Enjoyable Failure?

Enjoyable

Sometimes ideas about how education should move forward can come from unlikely places. Even something as simple as a smart phone app can raise some interesting questions.

There is a fun game called “Dumb Ways to Die“. In it you attempt to help some characters in strange situations, like jumping over a shark, tying shoelaces, or even trying to get an astronaut into his helmet before his head explodes.

One of the most interesting things about this game is that it’s fun to lose. The deaths that are caused by losing are comical, and encourage you to try again. With a low cost of play and the ability to get right back into the action, most players are back into the game before they have time to worry about their previous failure. This makes it surprisingly addictive, and a great way to pass some time.

dumbways to die

Almost all computer games have this enjoyable failure built into them. It helps to take the sting out of the mistakes that players make, and encourages trying new solutions to old problems. This is not to say that there are no consequences in computer games for failure, but that they are sharply reduced especially when compared to real life.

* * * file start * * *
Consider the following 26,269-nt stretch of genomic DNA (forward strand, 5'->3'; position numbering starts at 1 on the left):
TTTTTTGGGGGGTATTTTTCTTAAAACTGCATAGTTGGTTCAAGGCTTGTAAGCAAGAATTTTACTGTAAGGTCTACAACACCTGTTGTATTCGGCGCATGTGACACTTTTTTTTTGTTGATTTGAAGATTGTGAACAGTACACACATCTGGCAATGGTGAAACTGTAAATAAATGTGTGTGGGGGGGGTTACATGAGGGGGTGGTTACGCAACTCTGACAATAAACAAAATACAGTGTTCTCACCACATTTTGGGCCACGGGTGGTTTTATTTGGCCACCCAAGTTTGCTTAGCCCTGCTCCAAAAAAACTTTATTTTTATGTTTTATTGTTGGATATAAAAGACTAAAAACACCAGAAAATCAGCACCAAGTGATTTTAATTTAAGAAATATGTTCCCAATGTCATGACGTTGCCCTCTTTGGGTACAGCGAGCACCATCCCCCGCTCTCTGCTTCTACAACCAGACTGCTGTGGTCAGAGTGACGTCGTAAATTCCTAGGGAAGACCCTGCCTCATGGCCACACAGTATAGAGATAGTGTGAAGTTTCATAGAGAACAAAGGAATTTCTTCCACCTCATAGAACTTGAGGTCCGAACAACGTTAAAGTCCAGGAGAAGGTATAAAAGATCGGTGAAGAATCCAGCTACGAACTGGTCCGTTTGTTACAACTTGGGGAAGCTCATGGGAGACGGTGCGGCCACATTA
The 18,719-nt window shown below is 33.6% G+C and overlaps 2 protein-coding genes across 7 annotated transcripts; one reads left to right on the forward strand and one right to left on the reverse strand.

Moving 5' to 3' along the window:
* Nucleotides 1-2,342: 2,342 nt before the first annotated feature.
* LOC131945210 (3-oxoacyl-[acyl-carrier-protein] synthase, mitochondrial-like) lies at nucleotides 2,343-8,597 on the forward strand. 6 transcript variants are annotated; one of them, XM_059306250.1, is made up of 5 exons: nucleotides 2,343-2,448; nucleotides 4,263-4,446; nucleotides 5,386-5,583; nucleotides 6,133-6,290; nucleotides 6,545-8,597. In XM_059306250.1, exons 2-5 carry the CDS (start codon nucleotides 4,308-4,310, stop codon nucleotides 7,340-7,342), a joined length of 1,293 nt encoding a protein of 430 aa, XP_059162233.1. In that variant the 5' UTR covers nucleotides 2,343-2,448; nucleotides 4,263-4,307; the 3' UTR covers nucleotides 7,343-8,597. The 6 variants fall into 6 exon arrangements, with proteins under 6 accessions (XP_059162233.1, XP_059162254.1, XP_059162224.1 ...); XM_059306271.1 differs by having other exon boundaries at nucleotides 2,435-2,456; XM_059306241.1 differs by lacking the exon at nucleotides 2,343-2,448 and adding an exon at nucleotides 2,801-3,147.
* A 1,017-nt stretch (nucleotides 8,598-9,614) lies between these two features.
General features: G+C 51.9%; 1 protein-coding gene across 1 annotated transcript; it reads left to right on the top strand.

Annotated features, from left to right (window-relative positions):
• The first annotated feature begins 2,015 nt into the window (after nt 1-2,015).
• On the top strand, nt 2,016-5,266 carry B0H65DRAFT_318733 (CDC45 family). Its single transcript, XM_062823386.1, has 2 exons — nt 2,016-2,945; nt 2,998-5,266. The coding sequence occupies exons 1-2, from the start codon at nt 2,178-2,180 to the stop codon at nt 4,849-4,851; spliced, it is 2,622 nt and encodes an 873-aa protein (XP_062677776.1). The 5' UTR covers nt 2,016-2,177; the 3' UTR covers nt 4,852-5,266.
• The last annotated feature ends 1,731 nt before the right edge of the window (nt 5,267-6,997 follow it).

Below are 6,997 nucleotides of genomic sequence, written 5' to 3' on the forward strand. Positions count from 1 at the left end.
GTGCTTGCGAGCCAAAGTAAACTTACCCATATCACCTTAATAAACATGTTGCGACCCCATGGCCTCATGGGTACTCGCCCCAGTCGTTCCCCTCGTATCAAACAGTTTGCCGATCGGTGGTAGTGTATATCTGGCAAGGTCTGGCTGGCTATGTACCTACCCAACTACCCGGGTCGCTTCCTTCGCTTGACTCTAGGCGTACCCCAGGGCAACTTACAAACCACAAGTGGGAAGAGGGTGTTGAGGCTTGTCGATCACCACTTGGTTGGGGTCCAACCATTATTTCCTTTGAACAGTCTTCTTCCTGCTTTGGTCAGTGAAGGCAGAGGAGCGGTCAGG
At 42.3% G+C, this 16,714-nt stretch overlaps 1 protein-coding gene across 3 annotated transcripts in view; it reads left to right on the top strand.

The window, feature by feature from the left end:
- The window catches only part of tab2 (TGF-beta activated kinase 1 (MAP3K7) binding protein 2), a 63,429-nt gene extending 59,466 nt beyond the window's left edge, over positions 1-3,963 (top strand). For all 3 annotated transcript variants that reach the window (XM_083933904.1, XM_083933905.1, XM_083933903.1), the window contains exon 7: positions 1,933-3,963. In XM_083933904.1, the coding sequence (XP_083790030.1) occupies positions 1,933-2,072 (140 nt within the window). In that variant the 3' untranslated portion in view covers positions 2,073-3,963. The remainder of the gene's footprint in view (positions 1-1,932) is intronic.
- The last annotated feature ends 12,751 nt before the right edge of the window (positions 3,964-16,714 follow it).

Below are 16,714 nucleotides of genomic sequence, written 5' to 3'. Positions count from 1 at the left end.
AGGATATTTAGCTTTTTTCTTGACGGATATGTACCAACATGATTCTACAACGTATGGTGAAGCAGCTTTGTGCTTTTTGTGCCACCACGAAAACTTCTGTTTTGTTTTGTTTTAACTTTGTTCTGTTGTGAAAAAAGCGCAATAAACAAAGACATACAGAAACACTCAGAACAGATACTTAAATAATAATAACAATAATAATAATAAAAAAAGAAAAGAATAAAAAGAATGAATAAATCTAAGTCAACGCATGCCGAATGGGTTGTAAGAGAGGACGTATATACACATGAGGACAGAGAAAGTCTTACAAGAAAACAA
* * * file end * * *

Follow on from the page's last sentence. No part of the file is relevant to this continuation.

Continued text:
In the field of education however, failure is often associated with dire consequences. Students may be removed from a class they currently are in, removing them from their peer group. Students may be berated by teachers or parents. They may even have their identity as a good person questioned for failing to achieve what was expected. As such, failure has become a thing to be avoided, prevented, and in some cases, even made impossible.

This fear of failure has in turn led to students exhibiting signs of being risk averse. Students will select the tasks that they are sure that they can complete, and avoid tasks that they are unsure of.

Unfortunately, risk averse behavior gets in the way of actual learning. For learning to take place, learners have to be able to take risks and make mistakes in a space where the real world consequences are lowered. This is known as the psychosocial moratorium, and was first discussed by Erik Erickson.

To put it simply, without making mistakes there can be no learning. Risk averse behavior reduces the number of mistakes that are made by reducing the complexity of the task, thereby reducing the learning opportunities available to the student. When the entire environment is geared to be risk averse it becomes almost impossible for a student to learn anything new.

The other downside to risk averse environments is that they are boring. If the student is playing it safe, they are almost always certain of the results before the first move is even made in the game. This leads inevitably to disengagement.

Computer games have embraced the principle of enjoyable failure whereas modern education has not. It may be time for education to look and learn from unlikely sources.

You can download Dumb Ways to Die and its sequel from iTunes or the Google Play store.

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